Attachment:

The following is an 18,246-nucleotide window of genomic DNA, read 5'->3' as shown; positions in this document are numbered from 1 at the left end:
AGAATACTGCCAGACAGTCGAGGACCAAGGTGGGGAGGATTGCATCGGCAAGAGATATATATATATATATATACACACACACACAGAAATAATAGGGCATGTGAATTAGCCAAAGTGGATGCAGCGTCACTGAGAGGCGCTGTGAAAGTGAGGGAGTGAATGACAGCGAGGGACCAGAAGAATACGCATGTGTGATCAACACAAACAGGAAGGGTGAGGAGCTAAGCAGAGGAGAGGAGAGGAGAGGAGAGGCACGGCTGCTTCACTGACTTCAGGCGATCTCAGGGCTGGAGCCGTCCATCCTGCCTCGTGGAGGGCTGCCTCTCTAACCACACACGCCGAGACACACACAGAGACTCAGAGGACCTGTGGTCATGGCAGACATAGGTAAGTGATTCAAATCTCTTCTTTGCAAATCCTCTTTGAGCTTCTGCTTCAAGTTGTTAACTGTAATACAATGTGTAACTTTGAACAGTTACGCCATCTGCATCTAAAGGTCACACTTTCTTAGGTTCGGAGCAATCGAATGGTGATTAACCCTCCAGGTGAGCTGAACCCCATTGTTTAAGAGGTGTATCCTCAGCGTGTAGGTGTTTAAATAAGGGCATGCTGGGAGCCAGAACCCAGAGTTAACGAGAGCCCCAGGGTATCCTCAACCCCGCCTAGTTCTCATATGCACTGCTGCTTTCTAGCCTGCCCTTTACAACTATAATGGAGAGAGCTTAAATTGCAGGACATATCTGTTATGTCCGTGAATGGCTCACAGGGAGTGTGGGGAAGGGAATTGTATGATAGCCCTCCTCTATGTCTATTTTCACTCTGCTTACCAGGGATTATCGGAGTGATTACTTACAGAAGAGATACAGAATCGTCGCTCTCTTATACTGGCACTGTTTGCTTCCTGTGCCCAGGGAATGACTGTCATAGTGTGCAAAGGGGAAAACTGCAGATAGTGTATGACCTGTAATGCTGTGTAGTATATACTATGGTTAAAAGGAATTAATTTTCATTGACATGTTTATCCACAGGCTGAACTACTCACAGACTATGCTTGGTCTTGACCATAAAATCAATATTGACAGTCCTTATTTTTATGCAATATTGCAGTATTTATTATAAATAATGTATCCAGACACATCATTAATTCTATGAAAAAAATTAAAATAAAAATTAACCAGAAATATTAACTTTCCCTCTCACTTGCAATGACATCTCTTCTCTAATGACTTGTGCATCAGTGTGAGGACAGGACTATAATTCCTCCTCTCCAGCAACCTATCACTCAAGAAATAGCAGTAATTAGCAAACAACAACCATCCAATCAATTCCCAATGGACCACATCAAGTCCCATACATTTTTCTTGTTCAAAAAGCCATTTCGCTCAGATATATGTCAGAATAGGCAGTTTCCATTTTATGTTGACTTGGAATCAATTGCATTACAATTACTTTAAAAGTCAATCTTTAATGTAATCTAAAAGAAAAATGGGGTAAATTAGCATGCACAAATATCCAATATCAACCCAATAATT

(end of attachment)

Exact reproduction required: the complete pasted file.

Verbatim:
The following is an 18,246-nucleotide window of genomic DNA, read 5'->3' as shown; positions in this document are numbered from 1 at the left end:
AGAATACTGCCAGACAGTCGAGGACCAAGGTGGGGAGGATTGCATCGGCAAGAGATATATATATATATATATACACACACACACAGAAATAATAGGGCATGTGAATTAGCCAAAGTGGATGCAGCGTCACTGAGAGGCGCTGTGAAAGTGAGGGAGTGAATGACAGCGAGGGACCAGAAGAATACGCATGTGTGATCAACACAAACAGGAAGGGTGAGGAGCTAAGCAGAGGAGAGGAGAGGAGAGGAGAGGCACGGCTGCTTCACTGACTTCAGGCGATCTCAGGGCTGGAGCCGTCCATCCTGCCTCGTGGAGGGCTGCCTCTCTAACCACACACGCCGAGACACACACAGAGACTCAGAGGACCTGTGGTCATGGCAGACATAGGTAAGTGATTCAAATCTCTTCTTTGCAAATCCTCTTTGAGCTTCTGCTTCAAGTTGTTAACTGTAATACAATGTGTAACTTTGAACAGTTACGCCATCTGCATCTAAAGGTCACACTTTCTTAGGTTCGGAGCAATCGAATGGTGATTAACCCTCCAGGTGAGCTGAACCCCATTGTTTAAGAGGTGTATCCTCAGCGTGTAGGTGTTTAAATAAGGGCATGCTGGGAGCCAGAACCCAGAGTTAACGAGAGCCCCAGGGTATCCTCAACCCCGCCTAGTTCTCATATGCACTGCTGCTTTCTAGCCTGCCCTTTACAACTATAATGGAGAGAGCTTAAATTGCAGGACATATCTGTTATGTCCGTGAATGGCTCACAGGGAGTGTGGGGAAGGGAATTGTATGATAGCCCTCCTCTATGTCTATTTTCACTCTGCTTACCAGGGATTATCGGAGTGATTACTTACAGAAGAGATACAGAATCGTCGCTCTCTTATACTGGCACTGTTTGCTTCCTGTGCCCAGGGAATGACTGTCATAGTGTGCAAAGGGGAAAACTGCAGATAGTGTATGACCTGTAATGCTGTGTAGTATATACTATGGTTAAAAGGAATTAATTTTCATTGACATGTTTATCCACAGGCTGAACTACTCACAGACTATGCTTGGTCTTGACCATAAAATCAATATTGACAGTCCTTATTTTTATGCAATATTGCAGTATTTATTATAAATAATGTATCCAGACACATCATTAATTCTATGAAAAAAATTAAAATAAAAATTAACCAGAAATATTAACTTTCCCTCTCACTTGCAATGACATCTCTTCTCTAATGACTTGTGCATCAGTGTGAGGACAGGACTATAATTCCTCCTCTCCAGCAACCTATCACTCAAGAAATAGCAGTAATTAGCAAACAACAACCATCCAATCAATTCCCAATGGACCACATCAAGTCCCATACATTTTTCTTGTTCAAAAAGCCATTTCGCTCAGATATATGTCAGAATAGGCAGTTTCCATTTTATGTTGACTTGGAATCAATTGCATTACAATTACTTTAAAAGTCAATCTTTAATGTAATCTAAAAGAAAAATGGGGTAAATTAGCATGCACAAATATCCAATATCAACCCAATAATT